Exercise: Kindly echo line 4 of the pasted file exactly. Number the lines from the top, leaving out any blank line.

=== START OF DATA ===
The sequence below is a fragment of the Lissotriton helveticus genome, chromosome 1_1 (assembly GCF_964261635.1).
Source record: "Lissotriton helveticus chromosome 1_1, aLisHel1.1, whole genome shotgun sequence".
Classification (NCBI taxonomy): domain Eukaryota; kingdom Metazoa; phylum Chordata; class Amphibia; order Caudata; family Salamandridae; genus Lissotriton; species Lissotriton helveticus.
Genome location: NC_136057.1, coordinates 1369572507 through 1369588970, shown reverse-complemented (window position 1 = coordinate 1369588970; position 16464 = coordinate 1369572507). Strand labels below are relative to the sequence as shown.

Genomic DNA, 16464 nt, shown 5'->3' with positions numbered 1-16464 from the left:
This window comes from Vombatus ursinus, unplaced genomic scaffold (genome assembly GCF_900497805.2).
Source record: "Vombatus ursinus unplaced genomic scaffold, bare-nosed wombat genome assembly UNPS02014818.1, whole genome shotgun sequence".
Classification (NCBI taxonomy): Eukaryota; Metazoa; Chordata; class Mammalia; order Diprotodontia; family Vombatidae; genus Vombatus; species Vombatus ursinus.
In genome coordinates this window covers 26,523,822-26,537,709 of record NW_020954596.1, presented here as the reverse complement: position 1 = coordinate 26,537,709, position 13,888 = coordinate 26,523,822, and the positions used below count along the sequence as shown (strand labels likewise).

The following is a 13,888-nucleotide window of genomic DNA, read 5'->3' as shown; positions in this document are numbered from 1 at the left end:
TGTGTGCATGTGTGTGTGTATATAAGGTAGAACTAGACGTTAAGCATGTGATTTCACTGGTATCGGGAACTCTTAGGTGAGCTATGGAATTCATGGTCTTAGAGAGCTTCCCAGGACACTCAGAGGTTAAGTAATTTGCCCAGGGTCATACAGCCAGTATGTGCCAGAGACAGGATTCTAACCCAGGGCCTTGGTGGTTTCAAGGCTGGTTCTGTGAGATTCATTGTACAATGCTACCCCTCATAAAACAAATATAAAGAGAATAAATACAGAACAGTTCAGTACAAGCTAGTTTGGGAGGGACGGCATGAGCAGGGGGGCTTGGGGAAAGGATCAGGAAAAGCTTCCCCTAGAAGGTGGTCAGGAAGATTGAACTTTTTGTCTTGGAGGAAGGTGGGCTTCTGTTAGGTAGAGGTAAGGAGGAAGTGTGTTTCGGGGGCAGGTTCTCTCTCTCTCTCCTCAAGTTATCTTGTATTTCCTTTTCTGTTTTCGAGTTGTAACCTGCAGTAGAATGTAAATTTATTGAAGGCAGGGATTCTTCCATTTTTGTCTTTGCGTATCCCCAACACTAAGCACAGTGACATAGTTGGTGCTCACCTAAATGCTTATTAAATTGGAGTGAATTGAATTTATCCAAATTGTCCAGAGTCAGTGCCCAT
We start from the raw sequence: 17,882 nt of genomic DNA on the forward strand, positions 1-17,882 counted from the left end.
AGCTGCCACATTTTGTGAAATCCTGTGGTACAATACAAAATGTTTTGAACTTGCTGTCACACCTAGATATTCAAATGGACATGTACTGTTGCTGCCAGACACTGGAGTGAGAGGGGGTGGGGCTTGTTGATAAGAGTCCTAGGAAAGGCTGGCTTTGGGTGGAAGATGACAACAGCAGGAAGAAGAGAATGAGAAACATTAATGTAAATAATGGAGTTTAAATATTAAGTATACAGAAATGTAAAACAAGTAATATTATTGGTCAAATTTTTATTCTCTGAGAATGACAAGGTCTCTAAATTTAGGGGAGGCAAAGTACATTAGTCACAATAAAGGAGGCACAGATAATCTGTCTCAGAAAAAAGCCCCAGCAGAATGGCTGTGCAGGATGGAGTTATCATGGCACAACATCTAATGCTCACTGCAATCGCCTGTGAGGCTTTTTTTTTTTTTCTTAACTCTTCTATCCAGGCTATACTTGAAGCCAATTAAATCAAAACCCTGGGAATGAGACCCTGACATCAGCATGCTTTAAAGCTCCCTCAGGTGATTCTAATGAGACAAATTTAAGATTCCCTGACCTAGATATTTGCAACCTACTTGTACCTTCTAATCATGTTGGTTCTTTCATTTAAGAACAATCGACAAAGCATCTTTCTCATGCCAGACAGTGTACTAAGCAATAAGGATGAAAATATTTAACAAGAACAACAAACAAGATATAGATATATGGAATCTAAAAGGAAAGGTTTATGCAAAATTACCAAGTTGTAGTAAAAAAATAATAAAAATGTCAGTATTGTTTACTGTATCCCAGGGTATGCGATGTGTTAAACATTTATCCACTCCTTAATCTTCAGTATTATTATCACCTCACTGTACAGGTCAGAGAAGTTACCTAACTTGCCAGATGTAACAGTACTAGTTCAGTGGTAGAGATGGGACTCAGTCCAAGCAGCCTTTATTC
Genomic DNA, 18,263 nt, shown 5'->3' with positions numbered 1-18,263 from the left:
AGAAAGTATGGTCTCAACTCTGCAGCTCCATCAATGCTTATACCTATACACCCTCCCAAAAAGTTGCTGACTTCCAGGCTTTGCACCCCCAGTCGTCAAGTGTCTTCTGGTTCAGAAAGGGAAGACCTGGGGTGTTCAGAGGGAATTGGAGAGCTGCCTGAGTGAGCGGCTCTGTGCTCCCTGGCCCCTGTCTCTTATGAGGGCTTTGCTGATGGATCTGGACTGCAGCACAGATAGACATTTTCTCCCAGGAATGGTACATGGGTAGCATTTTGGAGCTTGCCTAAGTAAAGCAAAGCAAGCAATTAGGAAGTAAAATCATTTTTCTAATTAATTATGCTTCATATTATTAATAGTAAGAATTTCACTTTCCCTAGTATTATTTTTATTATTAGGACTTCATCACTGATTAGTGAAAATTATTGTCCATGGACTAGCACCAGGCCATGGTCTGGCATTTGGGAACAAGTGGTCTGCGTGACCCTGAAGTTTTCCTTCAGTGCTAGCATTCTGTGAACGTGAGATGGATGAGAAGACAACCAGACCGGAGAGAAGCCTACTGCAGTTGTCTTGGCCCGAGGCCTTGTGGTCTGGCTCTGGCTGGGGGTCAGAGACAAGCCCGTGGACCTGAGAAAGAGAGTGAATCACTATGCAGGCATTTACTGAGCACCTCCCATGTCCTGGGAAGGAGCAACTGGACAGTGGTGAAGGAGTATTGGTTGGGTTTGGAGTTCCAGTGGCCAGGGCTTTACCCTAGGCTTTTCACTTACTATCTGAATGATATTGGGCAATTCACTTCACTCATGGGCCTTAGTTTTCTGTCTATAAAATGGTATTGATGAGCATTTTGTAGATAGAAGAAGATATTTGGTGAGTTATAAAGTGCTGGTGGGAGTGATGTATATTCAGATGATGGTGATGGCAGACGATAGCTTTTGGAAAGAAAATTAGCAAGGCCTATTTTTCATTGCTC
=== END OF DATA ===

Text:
Genome location: NC_136057.1, coordinates 1369572507 through 1369588970, shown reverse-complemented (window position 1 = coordinate 1369588970; position 16464 = coordinate 1369572507). Strand labels below are relative to the sequence as shown.